There is something about viewing headlights through mist. Any lights, really. There is something about how beams of light are elongated and spread by fog which makes everything look that little bit more magical. And terrifying.

If you wear glasses, which I do, mist and fog is confusing. At first. It could just be that your glasses are fogged up or that there are smears on your lenses. Then when you take your glasses off it’s entirely possible that the mistiness could just be your poor eyesight. Light fog, I mean. Heavy fog falls like a blanket, and the heaviest fog spreads light in front like a wall. No more beams stretching ever forward, instead a block of light.

You hear talk of snow-blindness but you never hear about being fog-blind. If you’ve ever been behind the wheel of a car deep in dense fog during the night (with your headlights on) or during the day (without), you know what it means to be fog-blind.

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Fog is otherworldly. It transforms and shapes buildings, fields, trees, cars, lights into something other. There is no weather that changes the look and feel of a place so much as fog.

Mist and fog is my favourite weather to take photographs in (I may have mentioned this before) – it’s also one of the most tricky. But it is the kind of difficult that really pays off if/when you succeed.

It’s trickier still when wearing glasses, as are generally cold conditions. When your face is behind the camera, your breath fogs up your glasses and you end up having to wipe them every five minutes. It’s worth it. Creating magic is always worth it.

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Even when it’s not foggy, I try to bring a little bit of the aesthetic into my photographs (even the selfies and random snaps I post to my personal instagram – my current filter style is Gingham with extra fade, and other tweaks which depend on the photo). Often my photography has a slightly faded feel, I take that inspiration from the misty conditions I love to shoot in.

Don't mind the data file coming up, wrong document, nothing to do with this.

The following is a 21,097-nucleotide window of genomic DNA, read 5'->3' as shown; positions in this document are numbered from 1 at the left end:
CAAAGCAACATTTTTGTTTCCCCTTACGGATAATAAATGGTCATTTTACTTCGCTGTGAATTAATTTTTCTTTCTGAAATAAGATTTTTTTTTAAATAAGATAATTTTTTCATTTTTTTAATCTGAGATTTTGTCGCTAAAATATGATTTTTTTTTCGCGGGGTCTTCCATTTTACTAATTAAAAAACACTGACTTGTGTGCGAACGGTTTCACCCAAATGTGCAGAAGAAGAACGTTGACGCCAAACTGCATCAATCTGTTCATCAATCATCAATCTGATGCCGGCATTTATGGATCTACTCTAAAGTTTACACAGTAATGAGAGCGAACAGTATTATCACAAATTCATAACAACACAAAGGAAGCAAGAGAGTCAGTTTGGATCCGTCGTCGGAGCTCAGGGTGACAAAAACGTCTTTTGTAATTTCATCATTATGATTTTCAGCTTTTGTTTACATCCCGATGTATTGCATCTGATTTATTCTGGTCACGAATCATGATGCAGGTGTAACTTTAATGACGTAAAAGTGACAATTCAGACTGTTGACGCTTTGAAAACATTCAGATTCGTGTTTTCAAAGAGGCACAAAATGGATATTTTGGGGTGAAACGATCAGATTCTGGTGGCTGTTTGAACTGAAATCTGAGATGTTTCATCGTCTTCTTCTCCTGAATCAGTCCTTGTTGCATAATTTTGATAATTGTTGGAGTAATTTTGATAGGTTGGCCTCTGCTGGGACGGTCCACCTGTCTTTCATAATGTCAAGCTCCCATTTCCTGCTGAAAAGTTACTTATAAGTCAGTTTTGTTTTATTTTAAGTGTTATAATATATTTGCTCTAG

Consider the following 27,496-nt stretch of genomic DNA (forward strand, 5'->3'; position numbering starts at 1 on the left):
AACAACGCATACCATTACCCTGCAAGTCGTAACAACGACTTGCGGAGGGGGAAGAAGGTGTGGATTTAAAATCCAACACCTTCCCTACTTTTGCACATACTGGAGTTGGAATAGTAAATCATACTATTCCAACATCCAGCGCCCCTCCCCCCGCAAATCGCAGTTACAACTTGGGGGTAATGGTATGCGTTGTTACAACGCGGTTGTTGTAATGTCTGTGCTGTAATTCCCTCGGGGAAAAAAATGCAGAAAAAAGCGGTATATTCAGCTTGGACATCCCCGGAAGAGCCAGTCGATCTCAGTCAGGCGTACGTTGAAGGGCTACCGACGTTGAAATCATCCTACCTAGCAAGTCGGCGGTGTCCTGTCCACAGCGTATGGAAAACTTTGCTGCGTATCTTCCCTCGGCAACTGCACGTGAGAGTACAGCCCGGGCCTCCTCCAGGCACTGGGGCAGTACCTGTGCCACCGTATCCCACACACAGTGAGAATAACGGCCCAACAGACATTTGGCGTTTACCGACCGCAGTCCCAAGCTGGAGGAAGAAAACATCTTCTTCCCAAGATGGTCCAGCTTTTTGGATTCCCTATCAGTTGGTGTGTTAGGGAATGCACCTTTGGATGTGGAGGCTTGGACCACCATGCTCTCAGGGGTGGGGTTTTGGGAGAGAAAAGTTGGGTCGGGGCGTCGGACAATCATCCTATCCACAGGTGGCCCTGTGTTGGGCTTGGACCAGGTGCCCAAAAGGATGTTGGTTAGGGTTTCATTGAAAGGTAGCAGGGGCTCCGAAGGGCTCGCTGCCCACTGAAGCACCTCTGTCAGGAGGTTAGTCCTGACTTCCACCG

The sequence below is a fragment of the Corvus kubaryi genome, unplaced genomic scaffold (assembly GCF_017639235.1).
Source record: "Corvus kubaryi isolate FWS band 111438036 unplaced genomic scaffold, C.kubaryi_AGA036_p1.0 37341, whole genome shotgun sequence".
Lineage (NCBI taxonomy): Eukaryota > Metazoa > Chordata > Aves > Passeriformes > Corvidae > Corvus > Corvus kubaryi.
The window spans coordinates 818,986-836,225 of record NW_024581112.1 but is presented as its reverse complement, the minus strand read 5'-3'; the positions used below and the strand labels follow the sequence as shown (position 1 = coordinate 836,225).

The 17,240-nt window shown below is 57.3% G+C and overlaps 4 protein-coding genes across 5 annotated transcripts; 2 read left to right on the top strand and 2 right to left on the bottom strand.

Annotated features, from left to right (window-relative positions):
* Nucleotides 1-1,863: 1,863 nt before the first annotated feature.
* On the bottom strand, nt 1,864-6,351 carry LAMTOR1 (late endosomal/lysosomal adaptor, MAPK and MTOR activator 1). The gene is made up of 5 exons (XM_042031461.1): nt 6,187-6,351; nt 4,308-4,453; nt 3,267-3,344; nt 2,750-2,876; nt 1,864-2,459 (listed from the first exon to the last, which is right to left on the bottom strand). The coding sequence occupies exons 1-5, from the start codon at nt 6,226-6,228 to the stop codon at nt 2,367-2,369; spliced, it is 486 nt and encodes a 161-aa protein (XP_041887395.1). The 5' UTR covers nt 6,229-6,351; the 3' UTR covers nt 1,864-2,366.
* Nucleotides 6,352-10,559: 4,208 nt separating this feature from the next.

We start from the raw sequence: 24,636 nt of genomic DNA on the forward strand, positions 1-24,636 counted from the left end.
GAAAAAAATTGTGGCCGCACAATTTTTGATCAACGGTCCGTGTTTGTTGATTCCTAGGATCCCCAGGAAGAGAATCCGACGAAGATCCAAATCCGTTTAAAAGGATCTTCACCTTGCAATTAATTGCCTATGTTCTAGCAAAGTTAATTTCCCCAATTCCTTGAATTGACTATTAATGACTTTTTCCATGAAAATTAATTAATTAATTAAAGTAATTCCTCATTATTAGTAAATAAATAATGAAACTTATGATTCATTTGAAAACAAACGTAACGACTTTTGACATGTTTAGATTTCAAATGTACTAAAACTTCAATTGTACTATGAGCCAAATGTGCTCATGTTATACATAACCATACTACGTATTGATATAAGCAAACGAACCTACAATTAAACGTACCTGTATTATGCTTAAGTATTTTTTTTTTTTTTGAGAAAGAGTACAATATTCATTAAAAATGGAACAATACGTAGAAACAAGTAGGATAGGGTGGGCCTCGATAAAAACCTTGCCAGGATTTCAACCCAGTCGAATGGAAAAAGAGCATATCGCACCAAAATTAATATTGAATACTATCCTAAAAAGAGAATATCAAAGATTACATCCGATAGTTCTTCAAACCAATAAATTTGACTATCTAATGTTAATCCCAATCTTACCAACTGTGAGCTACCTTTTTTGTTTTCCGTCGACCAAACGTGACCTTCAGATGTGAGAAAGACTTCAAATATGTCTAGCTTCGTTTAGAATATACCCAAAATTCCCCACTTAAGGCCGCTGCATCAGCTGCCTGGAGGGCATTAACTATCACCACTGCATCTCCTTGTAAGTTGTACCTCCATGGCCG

There’s just something about it, it’s hard to put my finger on why exactly. But it doesn’t quite look real, even though it is. It’s almost like a half-real thing. It fades sometimes as quickly as it appears and you never know how long it will stay.

It suits me though, and my whimsy. Hopefully this year will bring me more mist and more art, and more magic. We will have to wait and see.

Inspiration from Daily Prompt: Aesthetic

What you Lose when you Steal from Smaller Artists

Pluviophile

Definition 02: Pluviophile by Elou Carroll

Yesterday, I discovered that one of my images had gone viral (semi-viral? However viral over 200,000 shares is, anyway). Great, right? I can’t really think of any artist who wouldn’t adore that much exposure. Except that it’s not exposure when your project stamp is cropped out and there is no mention of you anywhere. This sort of thing happens all the time, all you have to do is search ‘art theft’ on tumblr and there are countless cases. When you upload your content to the internet, it’s bound to happen to you at least once; people see an image on Google and assume they can use it for whatever. It’s a fact of life in this new age where anything that wants to be anything is shared digitally. I’ve had my images pop up on little Russian websites, which Google translate can’t make any sense of, but this is the first time that an image has exploded.

Lo and behold, one of my tumblr blogs and my website.

Lo and behold, one of my tumblr blogs and my website.

The admin of the page in question were adamant that they didn’t crop or edit the image in any way and posted it as they found it because they liked it (their catalogue of badly cropped, low quality images suggests otherwise). They work with hundreds of artists and care deeply about treating them fairly, and wouldn’t do anything to harm an artist’s reputation. Even if this were true, a reverse image search using the version they uploaded yields my original uploads as the first results (thanks, Google!).

It’s not hard to trace an image source. Their lack of research shows a gross lack of respect, and you see it everywhere. Art is not treated as something with value but it should be.

After I turned into a giant green rage monster, they eventually agreed to put a credit in the caption (though, I had to jump through hoops to prove it was mine), getting them to include a URL was incredibly difficult and they’re still using my real name, rather than the name I use for my artistic endeavours: Elou.